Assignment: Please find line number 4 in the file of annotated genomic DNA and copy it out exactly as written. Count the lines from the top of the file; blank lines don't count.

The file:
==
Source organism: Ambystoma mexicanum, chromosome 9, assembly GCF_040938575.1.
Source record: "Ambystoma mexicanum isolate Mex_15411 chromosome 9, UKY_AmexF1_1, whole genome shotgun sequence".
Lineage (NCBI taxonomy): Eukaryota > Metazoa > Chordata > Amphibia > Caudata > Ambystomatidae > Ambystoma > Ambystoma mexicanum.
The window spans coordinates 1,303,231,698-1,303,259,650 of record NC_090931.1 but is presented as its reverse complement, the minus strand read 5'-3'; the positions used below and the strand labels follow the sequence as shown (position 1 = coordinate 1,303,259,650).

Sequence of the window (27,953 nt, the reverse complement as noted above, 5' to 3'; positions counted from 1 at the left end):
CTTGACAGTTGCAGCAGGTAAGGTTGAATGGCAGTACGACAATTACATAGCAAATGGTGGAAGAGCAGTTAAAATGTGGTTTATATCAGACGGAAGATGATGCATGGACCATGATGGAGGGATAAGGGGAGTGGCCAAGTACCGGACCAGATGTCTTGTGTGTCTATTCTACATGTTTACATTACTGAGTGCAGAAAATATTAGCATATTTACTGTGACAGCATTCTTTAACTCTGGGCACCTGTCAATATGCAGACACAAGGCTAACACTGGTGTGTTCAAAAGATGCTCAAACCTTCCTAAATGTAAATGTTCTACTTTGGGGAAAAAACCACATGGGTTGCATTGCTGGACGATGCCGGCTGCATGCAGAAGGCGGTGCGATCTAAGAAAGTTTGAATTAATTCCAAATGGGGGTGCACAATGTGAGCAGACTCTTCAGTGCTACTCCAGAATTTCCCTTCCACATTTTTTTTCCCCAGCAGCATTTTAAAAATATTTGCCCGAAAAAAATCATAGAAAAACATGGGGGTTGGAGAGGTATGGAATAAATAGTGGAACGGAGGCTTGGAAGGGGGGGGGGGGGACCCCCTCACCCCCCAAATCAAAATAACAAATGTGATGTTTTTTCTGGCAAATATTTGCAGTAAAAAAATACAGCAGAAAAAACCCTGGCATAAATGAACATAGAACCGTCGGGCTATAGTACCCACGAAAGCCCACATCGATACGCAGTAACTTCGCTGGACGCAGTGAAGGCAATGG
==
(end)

The window spans coordinates 1,303,231,698-1,303,259,650 of record NC_090931.1 but is presented as its reverse complement, the minus strand read 5'-3'; the positions used below and the strand labels follow the sequence as shown (position 1 = coordinate 1,303,259,650).